Mary Harris traveled widely during the first year of her ministry. In Memphis, she conducted cottage meetings with E. J. Sheeks, visited the city jail, and held services in a home for unwed mothers. On the Kentucky-Tennessee border, she preached in a camp meeting revival at which she overcame the timidity that had hindered her earlier preaching
and developed a more dynamic and confident style. In the early summer of 1895, she conducted an evangelistic tour in Arkansas with Fannie McDowell Hunter of Fulton, Kentucky. Hunter had become acquainted with the Harrises earlier, possibly through a revival that Robert Lee Harris had conducted in Fulton at the behest of Mrs. Hunter’s father, John McDowell.
Born in about 1860 in Missouri, Fannie Hunter was the granddaughter of a circuit-riding Methodist missionary to the Indians. She was converted at twelve in Fulton, her childhood home, and at nineteen married Professor W. W. Hunter of Lebanon College. Three years later she was widowed and plunged into a deep religious crisis. Her spiritual renewal, dearly puchased, brought a greater seriousness about religion. Her involvement in holiness revivalism began as a music evangelist and broadened to include lay preaching.
In the summer of 1895, Fannie Hunter took Mary Lee Harris in hand and mentored her in the perils and challenges of an unmarried woman in gospel ministry. The two women traveled for several weeks in Arkansas, assisting a revival in Little Rock and preaching to inmates in the penitentiary. At the holiness camp meeting at Beebe, Mrs. Harris preached for several nights after W. A. Dodge of Georgia, the featured revivalist, canceled his appearance. From there, the two women went to Searcy, where they conducted a revival in the Southern Methodist church.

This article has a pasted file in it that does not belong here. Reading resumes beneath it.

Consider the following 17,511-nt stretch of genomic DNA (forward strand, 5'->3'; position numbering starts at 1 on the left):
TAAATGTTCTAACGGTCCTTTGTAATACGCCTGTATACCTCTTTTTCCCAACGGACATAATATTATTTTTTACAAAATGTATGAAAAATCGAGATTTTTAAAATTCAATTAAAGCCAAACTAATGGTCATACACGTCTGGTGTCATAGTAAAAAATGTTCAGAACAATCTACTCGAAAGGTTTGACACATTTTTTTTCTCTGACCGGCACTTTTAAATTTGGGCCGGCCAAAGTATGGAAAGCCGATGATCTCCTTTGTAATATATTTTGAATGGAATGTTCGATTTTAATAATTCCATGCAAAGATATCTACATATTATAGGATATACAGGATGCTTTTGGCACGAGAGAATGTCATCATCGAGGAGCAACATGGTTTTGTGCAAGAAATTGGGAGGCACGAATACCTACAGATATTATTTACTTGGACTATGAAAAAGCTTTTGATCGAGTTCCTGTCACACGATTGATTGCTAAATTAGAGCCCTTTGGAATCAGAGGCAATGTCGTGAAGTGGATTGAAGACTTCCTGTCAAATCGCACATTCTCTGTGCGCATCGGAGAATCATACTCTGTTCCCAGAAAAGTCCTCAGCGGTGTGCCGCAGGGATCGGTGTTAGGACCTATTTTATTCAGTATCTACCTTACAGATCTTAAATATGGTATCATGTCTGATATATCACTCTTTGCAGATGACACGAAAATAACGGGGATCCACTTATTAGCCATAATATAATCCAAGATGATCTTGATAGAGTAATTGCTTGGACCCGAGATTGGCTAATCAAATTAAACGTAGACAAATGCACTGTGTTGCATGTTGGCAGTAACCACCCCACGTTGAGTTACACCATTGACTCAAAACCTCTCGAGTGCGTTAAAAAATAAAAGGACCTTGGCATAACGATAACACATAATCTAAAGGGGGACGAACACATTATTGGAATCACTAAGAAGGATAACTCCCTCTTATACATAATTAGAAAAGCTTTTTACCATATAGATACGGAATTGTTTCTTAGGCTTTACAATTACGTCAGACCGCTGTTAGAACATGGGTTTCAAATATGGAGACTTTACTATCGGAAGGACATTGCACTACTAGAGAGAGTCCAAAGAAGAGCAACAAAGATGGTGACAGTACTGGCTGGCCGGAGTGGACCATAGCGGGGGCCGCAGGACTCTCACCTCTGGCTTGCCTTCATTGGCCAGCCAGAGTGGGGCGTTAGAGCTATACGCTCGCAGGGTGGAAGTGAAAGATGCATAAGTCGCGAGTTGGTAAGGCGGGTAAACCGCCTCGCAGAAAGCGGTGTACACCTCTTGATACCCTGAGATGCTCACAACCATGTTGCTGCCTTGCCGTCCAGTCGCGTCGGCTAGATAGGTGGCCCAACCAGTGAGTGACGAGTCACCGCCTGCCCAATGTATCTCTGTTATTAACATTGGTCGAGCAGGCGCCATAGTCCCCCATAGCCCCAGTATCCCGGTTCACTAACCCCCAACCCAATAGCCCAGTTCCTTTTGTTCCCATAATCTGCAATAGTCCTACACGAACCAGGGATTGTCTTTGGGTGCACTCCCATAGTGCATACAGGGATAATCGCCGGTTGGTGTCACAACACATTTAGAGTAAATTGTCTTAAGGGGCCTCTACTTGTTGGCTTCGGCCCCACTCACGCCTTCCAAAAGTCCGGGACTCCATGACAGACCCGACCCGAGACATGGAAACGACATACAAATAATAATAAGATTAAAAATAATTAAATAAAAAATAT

Upon her return to Milan, Mary Lee Harris assisted in revivals there and at Humboldt, Tennessee. That autumn she and Donie Mitchum conducted a revival in Gadsden, Tennessee. Public interest was so great that they moved to the larger sanctuary of the Methodist Church for several days before opposition to their ministry forced them back to the public hall. When the revival closed, Donie Mitchum wrote in her journal that it was because “we didn’t have room for the people.” (18)
In November, William B. Godbey visited Milan and presented a series of lectures on millenial themes. Three years earlier Godbey had published Victory, a booklet linking Christ’s return to the preaching ministry of women. Seizing upon Psalm 68:11 (which he took from the Revised Version, “God giveth the word, and the women who published it are a great host”), Godbey affirmed: “Glory to God for this prophetic vision of hosts and armies of women going forth preaching the gospel to all nations. The fulfillment of this vision is to bring the Millenium.” Along the same line, Godbey published the pamphlet Woman Preacher in 1891, setting forth arguments for allowing women to preach. The specific substance of
Godbey’s Milan lectures is unknown, but his affirmation of ministry by women no doubt encouraged the female ministers of the New Testament Church of Christ. (19)
A few weeks later, Mary Lee Harris went to Texas for Christmas and was invited to conduct a revival in Swedonia, a Scandinavian settlement near Abilene. In January 1896, she organized at Swedonia the first congregation of the New Testament Church of Christ in Texas. Before returning to Tennessee, Mrs. Harris conducted three more revivals and organized two other congregations in Texas. (20)
The level of activity in her first year of ministry was sustained for nearly forty more years, except for periods of recuperation from exhaustion. She developed a rhythm of ministry that gravitated between summertime revivals and wintertime pastorates. After 1896 her attention focused primarily on the churches in Texas. In 1899 she settled permanently in Buffalo Gap, twenty miles southeast of Abilene. She conducted revivals where she could, at camp meetings, in brush arbors, in canyons, and in church houses. Wherever possible she organized new congregations.
The New Testament Church of Christ continued in Tennessee under the leadership of the Mitchums. Until she moved to Nashville in 1905, Donie Mitchum was an active lay preacher, serving several churches as pastor and holding revivals in West Tennessee and North Alabama. In Arkansas, the sect expanded initially from the efforts of E. J. Sheeks. A continual supply of new ministers, male and female, entered the church. Mary Lee Harris, E. J. Sheeks, and George Hammond were ordained in 1899 after the “mother church” at Milan, Tennessee, elected them to elder’s orders.
That year an Eastern Council of churches began to take form, and by 1900 it included twelve congregations and twice that many preaching points in Tennessee and Arkansas. (21)